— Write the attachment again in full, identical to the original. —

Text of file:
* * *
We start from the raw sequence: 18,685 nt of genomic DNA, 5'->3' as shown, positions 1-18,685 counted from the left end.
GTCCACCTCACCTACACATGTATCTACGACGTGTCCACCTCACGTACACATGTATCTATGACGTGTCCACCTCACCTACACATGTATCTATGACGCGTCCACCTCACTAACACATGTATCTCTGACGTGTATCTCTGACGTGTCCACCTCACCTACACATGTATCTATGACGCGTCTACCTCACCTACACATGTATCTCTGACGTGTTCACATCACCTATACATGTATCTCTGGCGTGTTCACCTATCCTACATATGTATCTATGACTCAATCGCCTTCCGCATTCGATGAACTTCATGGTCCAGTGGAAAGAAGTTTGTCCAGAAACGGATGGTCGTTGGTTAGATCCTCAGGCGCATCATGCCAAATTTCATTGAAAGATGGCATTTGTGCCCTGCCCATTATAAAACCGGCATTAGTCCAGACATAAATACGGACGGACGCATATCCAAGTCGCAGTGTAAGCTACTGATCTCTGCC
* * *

We start from the raw sequence: 18,685 nt of genomic DNA, 5'->3' as shown, positions 1-18,685 counted from the left end.
GTCCACCTCACCTACACATGTATCTACGACGTGTCCACCTCACGTACACATGTATCTATGACGTGTCCACCTCACCTACACATGTATCTATGACGCGTCCACCTCACTAACACATGTATCTCTGACGTGTATCTCTGACGTGTCCACCTCACCTACACATGTATCTATGACGCGTCTACCTCACCTACACATGTATCTCTGACGTGTTCACATCACCTATACATGTATCTCTGGCGTGTTCACCTATCCTACATATGTATCTATGACTCAATCGCCTTCCGCATTCGATGAACTTCATGGTCCAGTGGAAAGAAGTTTGTCCAGAAACGGATGGTCGTTGGTTAGATCCTCAGGCGCATCATGCCAAATTTCATTGAAAGATGGCATTTGTGCCCTGCCCATTATAAAACCGGCATTAGTCCAGACATAAATACGGACGGACGCATATCCAAGTCGCAGTGTAAGCTACTGATCTCTGCC